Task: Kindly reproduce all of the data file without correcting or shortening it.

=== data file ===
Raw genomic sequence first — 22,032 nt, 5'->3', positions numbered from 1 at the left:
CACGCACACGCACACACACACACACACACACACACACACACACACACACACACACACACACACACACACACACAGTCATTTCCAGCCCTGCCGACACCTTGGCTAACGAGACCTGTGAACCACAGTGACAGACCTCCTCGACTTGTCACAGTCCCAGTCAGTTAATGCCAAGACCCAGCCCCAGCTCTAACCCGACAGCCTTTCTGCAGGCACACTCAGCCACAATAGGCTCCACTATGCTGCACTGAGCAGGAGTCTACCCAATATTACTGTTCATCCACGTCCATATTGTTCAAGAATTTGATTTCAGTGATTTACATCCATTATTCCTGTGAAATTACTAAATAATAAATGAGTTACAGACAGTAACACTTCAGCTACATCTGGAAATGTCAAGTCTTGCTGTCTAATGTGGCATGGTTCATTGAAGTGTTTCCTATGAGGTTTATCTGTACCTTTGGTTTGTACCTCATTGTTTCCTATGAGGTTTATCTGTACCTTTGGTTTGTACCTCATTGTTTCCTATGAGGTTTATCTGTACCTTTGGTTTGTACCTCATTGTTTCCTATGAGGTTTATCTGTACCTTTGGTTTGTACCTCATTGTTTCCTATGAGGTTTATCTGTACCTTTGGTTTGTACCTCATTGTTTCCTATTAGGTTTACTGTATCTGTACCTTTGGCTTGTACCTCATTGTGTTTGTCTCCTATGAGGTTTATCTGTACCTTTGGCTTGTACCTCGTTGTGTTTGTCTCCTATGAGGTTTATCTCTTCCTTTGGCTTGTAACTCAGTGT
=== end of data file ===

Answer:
Raw genomic sequence first — 22,032 nt, 5'->3', positions numbered from 1 at the left:
CACGCACACGCACACACACACACACACACACACACACACACACACACACACACACACACACACACACACACACAGTCATTTCCAGCCCTGCCGACACCTTGGCTAACGAGACCTGTGAACCACAGTGACAGACCTCCTCGACTTGTCACAGTCCCAGTCAGTTAATGCCAAGACCCAGCCCCAGCTCTAACCCGACAGCCTTTCTGCAGGCACACTCAGCCACAATAGGCTCCACTATGCTGCACTGAGCAGGAGTCTACCCAATATTACTGTTCATCCACGTCCATATTGTTCAAGAATTTGATTTCAGTGATTTACATCCATTATTCCTGTGAAATTACTAAATAATAAATGAGTTACAGACAGTAACACTTCAGCTACATCTGGAAATGTCAAGTCTTGCTGTCTAATGTGGCATGGTTCATTGAAGTGTTTCCTATGAGGTTTATCTGTACCTTTGGTTTGTACCTCATTGTTTCCTATGAGGTTTATCTGTACCTTTGGTTTGTACCTCATTGTTTCCTATGAGGTTTATCTGTACCTTTGGTTTGTACCTCATTGTTTCCTATGAGGTTTATCTGTACCTTTGGTTTGTACCTCATTGTTTCCTATGAGGTTTATCTGTACCTTTGGTTTGTACCTCATTGTTTCCTATTAGGTTTACTGTATCTGTACCTTTGGCTTGTACCTCATTGTGTTTGTCTCCTATGAGGTTTATCTGTACCTTTGGCTTGTACCTCGTTGTGTTTGTCTCCTATGAGGTTTATCTCTTCCTTTGGCTTGTAACTCAGTGT